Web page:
Chhattisgarh HC grants relief to BALCO by staying order that denied input tax credit

Shishir Sinha New Delhi | Updated on June 29, 2021

The petitioner argued that recovery from the buyer on the basis of mismatch can be made only in exceptional situations

The Chhattisgarh High Court stayed an order denying input tax credit to Bharat Aluminium Company (BALCO) due to mismatch in two return forms GSTR 2A and GSTR 3B.

GSTR 3B shows how much amount does a taxpayer has to pay in cash after deducting input tax credit from gross tax liability. GSTR 2A is an auto-populated form that shows details uploaded by the sellers. A business is required to reconcile the input tax credit claimed in GSTR 3B and GSTR 2A. A mismatch can attract demand from GST authorities.

Also read: No reversal of Input Tax Credit on manufacturing process losses, says Madras HC

In the case of BALCO, a bench of the High Court noted the submission made by its lawyer saying that the company claimed input tax credit amounting to ₹95,464.59 lakh while 2A Form was showing an input tax credit of ₹86,606.67 lakh. A demand for difference of over ₹8,850 crore was made along with interest.

It was submitted that in case the seller has not paid the tax, a recovery has to be made. In this case, the petitioner came out with the purchases made, but it did not tally/match with 2A input tax credit shown by the seller, meaning, the seller may not have filed return to remove the same.

“Recovery in exceptional situation”

The petitioner recalled a decision by the GST Council in its 27th meeting on May 04, 2018 which said, “There shall not be any automatic reversal of input tax credit from buyer on non-payment of tax by the seller. In case of default in payment of tax by the seller, recovery shall be made from the seller; however, reversal of credit from buyer shall also be an option available with the revenue authorities to address exceptional situations like missing dealer, closure of business by supplier or supplier not having adequate assets etc.”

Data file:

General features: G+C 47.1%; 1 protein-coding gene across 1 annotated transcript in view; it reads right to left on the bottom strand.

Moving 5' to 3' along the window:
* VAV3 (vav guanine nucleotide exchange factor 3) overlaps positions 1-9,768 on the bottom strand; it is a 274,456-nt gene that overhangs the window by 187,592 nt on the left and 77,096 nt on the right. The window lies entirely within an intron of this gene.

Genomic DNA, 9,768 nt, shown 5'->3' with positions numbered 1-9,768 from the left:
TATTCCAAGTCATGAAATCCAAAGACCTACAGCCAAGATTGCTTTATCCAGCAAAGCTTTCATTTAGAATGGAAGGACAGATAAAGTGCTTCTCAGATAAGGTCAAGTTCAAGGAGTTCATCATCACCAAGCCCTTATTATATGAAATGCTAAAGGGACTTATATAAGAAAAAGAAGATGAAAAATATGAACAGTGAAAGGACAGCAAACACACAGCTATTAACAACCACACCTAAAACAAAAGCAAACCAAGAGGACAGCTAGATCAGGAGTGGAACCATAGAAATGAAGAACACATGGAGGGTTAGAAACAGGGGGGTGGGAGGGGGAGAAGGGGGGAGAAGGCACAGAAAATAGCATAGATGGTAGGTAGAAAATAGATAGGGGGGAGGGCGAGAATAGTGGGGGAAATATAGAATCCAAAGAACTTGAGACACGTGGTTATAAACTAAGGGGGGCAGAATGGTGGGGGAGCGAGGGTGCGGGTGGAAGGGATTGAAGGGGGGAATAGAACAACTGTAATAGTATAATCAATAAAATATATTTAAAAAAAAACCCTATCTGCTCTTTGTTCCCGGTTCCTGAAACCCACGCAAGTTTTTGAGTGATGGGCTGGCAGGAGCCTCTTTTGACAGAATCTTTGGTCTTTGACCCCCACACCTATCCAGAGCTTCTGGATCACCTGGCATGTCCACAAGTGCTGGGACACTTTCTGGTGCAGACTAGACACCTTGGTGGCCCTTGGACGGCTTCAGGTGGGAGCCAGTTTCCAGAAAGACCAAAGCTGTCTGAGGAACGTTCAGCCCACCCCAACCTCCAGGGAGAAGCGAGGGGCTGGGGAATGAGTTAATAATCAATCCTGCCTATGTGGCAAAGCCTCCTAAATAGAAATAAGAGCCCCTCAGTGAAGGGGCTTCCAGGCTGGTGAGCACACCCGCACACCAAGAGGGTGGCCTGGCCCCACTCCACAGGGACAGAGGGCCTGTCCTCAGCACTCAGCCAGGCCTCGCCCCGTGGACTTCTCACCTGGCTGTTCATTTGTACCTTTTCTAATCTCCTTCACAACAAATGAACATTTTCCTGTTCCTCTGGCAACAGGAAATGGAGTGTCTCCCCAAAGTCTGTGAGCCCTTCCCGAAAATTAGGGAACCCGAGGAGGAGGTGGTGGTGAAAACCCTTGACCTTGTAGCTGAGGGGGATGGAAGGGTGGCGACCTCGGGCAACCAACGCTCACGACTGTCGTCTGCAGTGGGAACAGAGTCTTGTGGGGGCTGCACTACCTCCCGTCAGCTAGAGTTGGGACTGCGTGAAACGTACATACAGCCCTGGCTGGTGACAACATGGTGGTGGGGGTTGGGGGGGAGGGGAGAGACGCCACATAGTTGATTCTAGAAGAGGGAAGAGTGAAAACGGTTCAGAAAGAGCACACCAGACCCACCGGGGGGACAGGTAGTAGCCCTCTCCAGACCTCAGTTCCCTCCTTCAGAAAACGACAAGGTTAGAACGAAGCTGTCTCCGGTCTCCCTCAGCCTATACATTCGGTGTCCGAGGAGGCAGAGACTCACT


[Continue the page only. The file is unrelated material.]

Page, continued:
The petitioner argued that recovery from the buyer on the basis of mismatch can be made only in exceptional situations. Relying on the proposition laid down by the Madras High Court in DY Beathel Enterprises vs. State Tax Officer (2021), it was also argued that the input tax credit, claimed by the petitioner cannot be denied for the reason that the seller has not uploaded their invoices on time.

After hearing all the arguments, the bench said: “It is directed that on petitioner's depositing 5 per cent amount of ₹14,93,79,211/- demanded vide order dated January 22, 2021, within a period of 15 days, no coercive steps shall be taken pursuant to the said order.”

According to Aditya Singhania, partner at Singhania's GST Consultancy & Co, a lot has been debated on denial of input tax credit basis comparison between GSTR 2A & GSTR 3B to the recipient on account of the mistakes done by the suppliers. “It would be interesting to see whether the judiciary endorses the views of genuine recipients in the absence of appropriate legal machinery for issuing such notices especially in the wake of clause (aa) of section 16(2) inserted vide Finance Act, 2021 which is not yet effective, and an impossible condition imposed under clause (c) of section 16(2) to ensure actual payment of taxes by the suppliers,” he said.

Published on June 29, 2021

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